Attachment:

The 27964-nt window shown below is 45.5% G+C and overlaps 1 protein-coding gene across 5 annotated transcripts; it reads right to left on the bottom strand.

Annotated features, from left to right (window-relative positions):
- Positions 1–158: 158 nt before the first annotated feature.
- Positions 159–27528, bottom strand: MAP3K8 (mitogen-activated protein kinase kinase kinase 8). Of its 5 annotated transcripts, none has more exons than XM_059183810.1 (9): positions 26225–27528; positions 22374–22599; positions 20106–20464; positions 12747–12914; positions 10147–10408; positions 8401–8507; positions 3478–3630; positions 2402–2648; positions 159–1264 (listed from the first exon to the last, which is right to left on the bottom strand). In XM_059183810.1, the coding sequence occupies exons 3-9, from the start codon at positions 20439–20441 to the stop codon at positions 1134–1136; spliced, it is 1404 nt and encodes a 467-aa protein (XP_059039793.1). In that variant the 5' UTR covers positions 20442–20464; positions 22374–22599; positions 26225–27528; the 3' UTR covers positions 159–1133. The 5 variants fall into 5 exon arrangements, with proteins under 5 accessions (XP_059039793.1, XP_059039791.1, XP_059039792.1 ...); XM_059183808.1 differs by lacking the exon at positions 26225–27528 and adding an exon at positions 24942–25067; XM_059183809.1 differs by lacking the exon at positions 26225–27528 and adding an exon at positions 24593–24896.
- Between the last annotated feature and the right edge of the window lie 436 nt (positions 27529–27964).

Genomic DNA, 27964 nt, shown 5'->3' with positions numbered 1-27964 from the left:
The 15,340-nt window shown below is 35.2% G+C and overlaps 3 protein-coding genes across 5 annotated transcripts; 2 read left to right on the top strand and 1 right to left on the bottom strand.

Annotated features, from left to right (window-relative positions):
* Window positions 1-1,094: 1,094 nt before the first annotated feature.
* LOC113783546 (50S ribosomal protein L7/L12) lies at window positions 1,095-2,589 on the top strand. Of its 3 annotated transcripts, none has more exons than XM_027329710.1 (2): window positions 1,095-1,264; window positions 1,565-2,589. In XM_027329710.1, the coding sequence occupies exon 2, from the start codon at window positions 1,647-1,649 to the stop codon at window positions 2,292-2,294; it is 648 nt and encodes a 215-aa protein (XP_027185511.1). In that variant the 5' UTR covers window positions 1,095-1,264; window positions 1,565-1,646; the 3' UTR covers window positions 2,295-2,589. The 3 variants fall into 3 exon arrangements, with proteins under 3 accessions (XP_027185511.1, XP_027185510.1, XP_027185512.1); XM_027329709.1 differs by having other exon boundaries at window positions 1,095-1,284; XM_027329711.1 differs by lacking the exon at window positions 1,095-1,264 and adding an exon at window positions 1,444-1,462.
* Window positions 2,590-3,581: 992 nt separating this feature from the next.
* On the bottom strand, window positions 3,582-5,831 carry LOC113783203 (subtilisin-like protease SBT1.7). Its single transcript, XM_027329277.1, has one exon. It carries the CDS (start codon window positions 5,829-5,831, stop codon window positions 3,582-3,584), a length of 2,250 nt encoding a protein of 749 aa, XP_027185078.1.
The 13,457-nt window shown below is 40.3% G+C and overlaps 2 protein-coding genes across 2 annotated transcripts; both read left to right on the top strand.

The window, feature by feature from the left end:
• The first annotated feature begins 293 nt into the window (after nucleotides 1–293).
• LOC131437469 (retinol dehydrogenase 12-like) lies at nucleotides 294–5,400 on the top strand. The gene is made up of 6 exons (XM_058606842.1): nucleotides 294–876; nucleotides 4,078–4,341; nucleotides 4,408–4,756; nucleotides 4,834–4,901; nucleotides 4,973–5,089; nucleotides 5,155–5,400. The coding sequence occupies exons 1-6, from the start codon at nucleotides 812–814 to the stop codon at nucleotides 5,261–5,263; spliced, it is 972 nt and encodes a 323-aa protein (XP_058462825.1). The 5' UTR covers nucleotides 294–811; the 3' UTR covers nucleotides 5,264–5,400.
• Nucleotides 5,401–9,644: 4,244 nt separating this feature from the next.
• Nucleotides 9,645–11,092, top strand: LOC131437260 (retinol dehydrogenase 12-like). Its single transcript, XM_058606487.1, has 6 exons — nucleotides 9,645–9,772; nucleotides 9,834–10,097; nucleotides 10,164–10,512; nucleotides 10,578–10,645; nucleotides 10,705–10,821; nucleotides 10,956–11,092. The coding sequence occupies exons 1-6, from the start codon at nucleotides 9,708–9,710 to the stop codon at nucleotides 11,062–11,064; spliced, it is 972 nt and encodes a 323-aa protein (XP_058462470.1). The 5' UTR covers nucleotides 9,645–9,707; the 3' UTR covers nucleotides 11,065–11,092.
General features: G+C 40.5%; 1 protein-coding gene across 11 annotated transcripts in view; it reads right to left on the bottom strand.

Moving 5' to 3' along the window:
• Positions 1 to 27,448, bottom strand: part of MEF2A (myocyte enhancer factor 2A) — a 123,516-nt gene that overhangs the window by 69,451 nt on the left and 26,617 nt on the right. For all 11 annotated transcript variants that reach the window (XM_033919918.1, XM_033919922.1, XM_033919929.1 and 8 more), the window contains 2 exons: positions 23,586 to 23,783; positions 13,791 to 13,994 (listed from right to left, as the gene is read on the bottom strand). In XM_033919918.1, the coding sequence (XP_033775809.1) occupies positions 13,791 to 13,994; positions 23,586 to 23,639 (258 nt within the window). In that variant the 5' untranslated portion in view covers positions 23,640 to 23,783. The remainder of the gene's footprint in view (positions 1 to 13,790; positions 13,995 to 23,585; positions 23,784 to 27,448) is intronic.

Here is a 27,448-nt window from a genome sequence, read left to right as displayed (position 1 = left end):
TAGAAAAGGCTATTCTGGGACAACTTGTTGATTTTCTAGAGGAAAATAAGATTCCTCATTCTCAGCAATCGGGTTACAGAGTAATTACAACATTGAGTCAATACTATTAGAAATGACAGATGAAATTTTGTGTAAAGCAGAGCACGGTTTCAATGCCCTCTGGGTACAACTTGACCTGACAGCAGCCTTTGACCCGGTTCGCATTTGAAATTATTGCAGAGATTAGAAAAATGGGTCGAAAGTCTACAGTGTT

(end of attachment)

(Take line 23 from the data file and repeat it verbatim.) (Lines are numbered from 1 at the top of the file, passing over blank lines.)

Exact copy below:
TAGAAAAGGCTATTCTGGGACAACTTGTTGATTTTCTAGAGGAAAATAAGATTCCTCATTCTCAGCAATCGGGTTACAGAGTAATTACAACATTGAGTCAATACTATTAGAAATGACAGATGAAATTTTGTGTAAAGCAGAGCACGGTTTCAATGCCCTCTGGGTACAACTTGACCTGACAGCAGCCTTTGACCCGGTTCGCATTTGAAATTATTGCAGAGATTAGAAAAATGGGTCGAAAGTCTACAGTGTT